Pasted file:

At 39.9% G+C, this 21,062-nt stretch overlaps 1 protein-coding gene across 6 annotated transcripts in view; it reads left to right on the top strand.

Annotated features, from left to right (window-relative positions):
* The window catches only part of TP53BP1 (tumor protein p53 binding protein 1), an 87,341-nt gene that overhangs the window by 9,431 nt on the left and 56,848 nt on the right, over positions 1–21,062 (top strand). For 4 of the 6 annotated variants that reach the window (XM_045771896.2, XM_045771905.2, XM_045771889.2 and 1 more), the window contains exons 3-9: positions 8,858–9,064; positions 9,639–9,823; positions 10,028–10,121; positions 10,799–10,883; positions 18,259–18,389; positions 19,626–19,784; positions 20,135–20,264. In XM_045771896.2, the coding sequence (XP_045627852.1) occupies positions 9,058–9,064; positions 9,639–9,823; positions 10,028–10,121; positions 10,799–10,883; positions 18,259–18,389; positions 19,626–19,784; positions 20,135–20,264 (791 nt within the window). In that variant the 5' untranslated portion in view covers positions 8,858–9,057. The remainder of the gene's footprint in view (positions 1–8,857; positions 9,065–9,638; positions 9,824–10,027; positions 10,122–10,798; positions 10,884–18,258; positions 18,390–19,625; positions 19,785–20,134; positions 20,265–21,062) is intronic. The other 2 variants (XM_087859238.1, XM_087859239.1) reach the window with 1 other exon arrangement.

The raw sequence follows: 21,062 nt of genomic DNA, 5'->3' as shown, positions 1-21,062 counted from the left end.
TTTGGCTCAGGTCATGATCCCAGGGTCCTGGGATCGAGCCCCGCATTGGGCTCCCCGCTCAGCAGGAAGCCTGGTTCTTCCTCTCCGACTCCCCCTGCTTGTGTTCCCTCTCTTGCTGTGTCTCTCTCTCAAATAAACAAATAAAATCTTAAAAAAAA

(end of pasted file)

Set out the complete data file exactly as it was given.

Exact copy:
At 39.9% G+C, this 21,062-nt stretch overlaps 1 protein-coding gene across 6 annotated transcripts in view; it reads left to right on the top strand.

Annotated features, from left to right (window-relative positions):
* The window catches only part of TP53BP1 (tumor protein p53 binding protein 1), an 87,341-nt gene that overhangs the window by 9,431 nt on the left and 56,848 nt on the right, over positions 1–21,062 (top strand). For 4 of the 6 annotated variants that reach the window (XM_045771896.2, XM_045771905.2, XM_045771889.2 and 1 more), the window contains exons 3-9: positions 8,858–9,064; positions 9,639–9,823; positions 10,028–10,121; positions 10,799–10,883; positions 18,259–18,389; positions 19,626–19,784; positions 20,135–20,264. In XM_045771896.2, the coding sequence (XP_045627852.1) occupies positions 9,058–9,064; positions 9,639–9,823; positions 10,028–10,121; positions 10,799–10,883; positions 18,259–18,389; positions 19,626–19,784; positions 20,135–20,264 (791 nt within the window). In that variant the 5' untranslated portion in view covers positions 8,858–9,057. The remainder of the gene's footprint in view (positions 1–8,857; positions 9,065–9,638; positions 9,824–10,027; positions 10,122–10,798; positions 10,884–18,258; positions 18,390–19,625; positions 19,785–20,134; positions 20,265–21,062) is intronic. The other 2 variants (XM_087859238.1, XM_087859239.1) reach the window with 1 other exon arrangement.

The raw sequence follows: 21,062 nt of genomic DNA, 5'->3' as shown, positions 1-21,062 counted from the left end.
TTTGGCTCAGGTCATGATCCCAGGGTCCTGGGATCGAGCCCCGCATTGGGCTCCCCGCTCAGCAGGAAGCCTGGTTCTTCCTCTCCGACTCCCCCTGCTTGTGTTCCCTCTCTTGCTGTGTCTCTCTCTCAAATAAACAAATAAAATCTTAAAAAAAA